Unfortunately, stereotypes are rooted in truth. There are some people out there who really do think these things and feel this way. And it makes me mad. The far right is so far right that they make the rest of us look bad. They make sure we aren't heard. Plenty of us are fed up with their theatrics and extremism.

For those of us brave enough to wear the title “Republican" in this day and age, as millennials, it's different. Many of us don't agree with these brash ideas. I'd even go as far as to say that most of us don't feel this way.

For me personally, being a Republican doesn't even mean that I automatically vote red.

When people ask me to describe my political views, I usually put it pretty simply. “Conservative, but with liberal social views."

“Oh," they say, “so you're a libertarian."

“Sure," I say. But that's the thing. I'm not really a libertarian.

Here's what I believe:

I believe in marriage equality. I believe in feminism. I believe in racial equality. I don't want to defund Planned Parenthood. I believe in birth control. I believe in a woman's right to choose. I believe in welfare. I believe more funds should be allocated to the public school system.

Then what's the problem? Obviously, I'm a Democrat then, right?

Wrong. Because I have other beliefs too.

Yes, I believe in the right to choose — but I'd always hope that unless a pregnancy would result in the bodily harm of the woman, that she would choose life. I believe in welfare, but I also believe that our current system is broken — there are people who don't need it receiving it, and others who need it that cannot access it.

I believe in capitalism. I believe in the right to keep and bear arms, because I believe we have a people crisis on our hands, not a gun crisis. Contrary to popular opinion, I do believe in science. I don't believe in charter schools. I believe in privatizing as many things as possible. I don't believe in Obamacare.

Obviously, there are other topics on the table. But, generally speaking, these are the types of things we millennial Republicans get flack for. And while it is OK to disagree on political beliefs, and even healthy, it is NOT OK to make snap judgments about me as a person. Identifying as a Republican does not mean I am the same as Donald Trump.

Just because I am a Republican, does not mean you know everything about me. That does not give you the right to make assumptions about who I am as a person. It is not OK for you to group me with my stereotype or condemn me for what I feel and believe. And for a party that prides itself on being so open-minded, it shocks me that many of you would be so judgmental.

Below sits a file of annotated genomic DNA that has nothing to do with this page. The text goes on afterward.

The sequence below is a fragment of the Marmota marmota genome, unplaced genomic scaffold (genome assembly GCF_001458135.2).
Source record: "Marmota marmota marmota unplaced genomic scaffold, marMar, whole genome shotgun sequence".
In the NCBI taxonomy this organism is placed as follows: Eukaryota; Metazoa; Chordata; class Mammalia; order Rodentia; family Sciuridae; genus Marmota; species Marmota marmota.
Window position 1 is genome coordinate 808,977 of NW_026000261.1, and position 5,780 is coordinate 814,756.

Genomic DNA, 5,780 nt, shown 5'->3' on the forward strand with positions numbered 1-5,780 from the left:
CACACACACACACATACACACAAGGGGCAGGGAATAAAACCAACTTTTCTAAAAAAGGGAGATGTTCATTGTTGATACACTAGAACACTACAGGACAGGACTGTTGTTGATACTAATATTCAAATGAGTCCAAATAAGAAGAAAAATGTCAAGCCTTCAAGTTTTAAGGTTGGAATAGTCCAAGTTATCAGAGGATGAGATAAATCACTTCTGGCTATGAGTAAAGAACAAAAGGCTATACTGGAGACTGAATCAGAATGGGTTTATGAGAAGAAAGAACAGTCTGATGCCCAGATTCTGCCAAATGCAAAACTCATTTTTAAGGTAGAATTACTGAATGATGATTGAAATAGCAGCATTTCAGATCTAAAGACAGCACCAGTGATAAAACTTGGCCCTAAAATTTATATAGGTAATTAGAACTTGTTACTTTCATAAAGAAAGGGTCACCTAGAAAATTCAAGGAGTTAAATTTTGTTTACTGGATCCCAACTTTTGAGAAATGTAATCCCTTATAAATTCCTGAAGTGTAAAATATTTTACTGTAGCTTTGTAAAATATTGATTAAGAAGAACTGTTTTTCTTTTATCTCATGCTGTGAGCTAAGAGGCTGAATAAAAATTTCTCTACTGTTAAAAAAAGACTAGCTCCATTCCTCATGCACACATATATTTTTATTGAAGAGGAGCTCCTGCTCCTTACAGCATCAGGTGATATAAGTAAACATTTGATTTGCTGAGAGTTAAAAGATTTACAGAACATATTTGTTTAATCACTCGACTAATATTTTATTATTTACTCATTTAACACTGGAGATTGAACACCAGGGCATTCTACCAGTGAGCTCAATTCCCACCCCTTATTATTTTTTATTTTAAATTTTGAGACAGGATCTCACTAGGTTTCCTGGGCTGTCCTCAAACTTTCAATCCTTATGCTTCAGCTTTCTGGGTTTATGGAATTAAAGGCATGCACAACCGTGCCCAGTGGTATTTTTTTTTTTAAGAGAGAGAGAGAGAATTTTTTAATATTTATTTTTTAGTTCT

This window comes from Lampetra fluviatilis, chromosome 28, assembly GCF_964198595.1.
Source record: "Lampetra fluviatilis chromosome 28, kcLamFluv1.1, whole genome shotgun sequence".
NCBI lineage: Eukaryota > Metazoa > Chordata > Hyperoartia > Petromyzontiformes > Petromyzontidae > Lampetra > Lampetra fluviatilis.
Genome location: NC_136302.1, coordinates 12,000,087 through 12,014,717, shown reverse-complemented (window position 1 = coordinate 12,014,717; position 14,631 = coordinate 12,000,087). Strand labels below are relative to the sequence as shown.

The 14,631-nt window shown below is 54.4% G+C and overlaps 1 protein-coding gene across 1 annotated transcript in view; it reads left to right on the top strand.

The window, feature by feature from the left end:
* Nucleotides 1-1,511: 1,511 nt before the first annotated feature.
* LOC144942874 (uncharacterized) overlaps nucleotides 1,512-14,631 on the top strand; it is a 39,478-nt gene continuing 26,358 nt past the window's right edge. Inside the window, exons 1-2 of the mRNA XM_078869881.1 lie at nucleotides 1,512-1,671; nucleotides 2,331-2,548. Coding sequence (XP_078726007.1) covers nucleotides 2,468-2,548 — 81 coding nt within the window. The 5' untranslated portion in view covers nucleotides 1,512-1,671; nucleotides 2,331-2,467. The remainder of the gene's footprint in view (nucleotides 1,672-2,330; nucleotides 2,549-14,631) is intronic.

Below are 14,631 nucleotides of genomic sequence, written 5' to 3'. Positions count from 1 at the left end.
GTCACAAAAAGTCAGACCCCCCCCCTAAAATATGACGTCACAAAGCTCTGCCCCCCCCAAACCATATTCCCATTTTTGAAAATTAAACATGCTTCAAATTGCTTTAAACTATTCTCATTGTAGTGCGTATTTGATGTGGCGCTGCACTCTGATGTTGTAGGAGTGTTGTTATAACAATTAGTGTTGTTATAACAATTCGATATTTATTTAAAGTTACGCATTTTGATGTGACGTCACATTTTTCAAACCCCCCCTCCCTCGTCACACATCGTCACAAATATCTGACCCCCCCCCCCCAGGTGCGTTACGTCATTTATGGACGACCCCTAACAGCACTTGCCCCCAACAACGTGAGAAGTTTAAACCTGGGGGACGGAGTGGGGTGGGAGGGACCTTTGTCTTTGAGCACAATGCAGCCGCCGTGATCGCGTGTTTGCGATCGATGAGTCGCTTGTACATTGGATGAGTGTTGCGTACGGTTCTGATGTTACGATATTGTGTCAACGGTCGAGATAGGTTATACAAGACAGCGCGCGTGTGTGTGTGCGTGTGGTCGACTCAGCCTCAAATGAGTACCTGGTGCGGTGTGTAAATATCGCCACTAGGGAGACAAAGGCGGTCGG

So I ask you to please, please, please reexamine how you view Republicans. Chances are, you're missing some extremely important details. If you only hang out with people who belong to your own party, chances are you're missing out on great people. Because, despite what everyone believes, we are not our stereotype.

Sincerely,

A millennial Republican

Cover Image Credit: NEWSWORK.ORG

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Why The Idea Of 'No Politics At The Dinner Table' Takes Place And Why We Should Avoid It

When did having a dialogue become so rare?

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Why has the art of civilized debate and conversation become unheard of in daily life? Why is it considered impolite to talk politics with coworkers and friends? Expressing ideas and discussing different opinions should not be looked down upon.

I have a few ideas as to why this is our current societal norm.

1. Politics is personal.

Your politics can reveal a lot about who you are. Expressing these (sometimes controversial) opinions may put you in a vulnerable position. It is possible for people to draw unfair conclusions from one viewpoint you hold. This fosters a fear of judgment when it comes to our political beliefs.

Regardless of where you lie on the spectrum of political belief, there is a world of assumption that goes along with any opinion. People have a growing concern that others won't hear them out based on one belief.

As if a single opinion could tell you all that you should know about someone. Do your political opinions reflect who you are as a person? Does it reflect your hobbies? Your past?

The question becomes "are your politics indicative enough of who you are as a person to warrant a complete judgment?"

Personally, I do not think you would even scratch the surface of who I am just from knowing my political identification.

2. People are impolite.

The politics themselves are not impolite. But many people who wield passionate, political opinion act impolite and rude when it comes to those who disagree.

The avoidance of this topic among friends, family, acquaintances and just in general, is out of a desire to 'keep the peace'. Many people have friends who disagree with them and even family who disagree with them. We justify our silence out of a desire to avoid unpleasant situations.

I will offer this: It might even be better to argue with the ones you love and care about, because they already know who you are aside from your politics, and they love you unconditionally (or at least I would hope).

We should be having these unpleasant conversations. And you know what? They don't even need to be unpleasant! Shouldn't we be capable of debating in a civilized manner? Can't we find common ground?

I attribute the loss of political conversation in daily life to these factors. 'Keeping the peace' isn't an excuse. We should be discussing our opinions constantly and we should be discussing them with those who think differently.

Instead of discouraging political conversation, we should be encouraging kindness and understanding. That's how we will avoid the unpleasantness that these conversations sometimes bring.

By avoiding them altogether, we are doing our youth a disservice because they are not being exposed to government, law, and politics, and they are not learning to deal with people and ideas that they don't agree with.

Next Thanksgiving, talk politics at the table.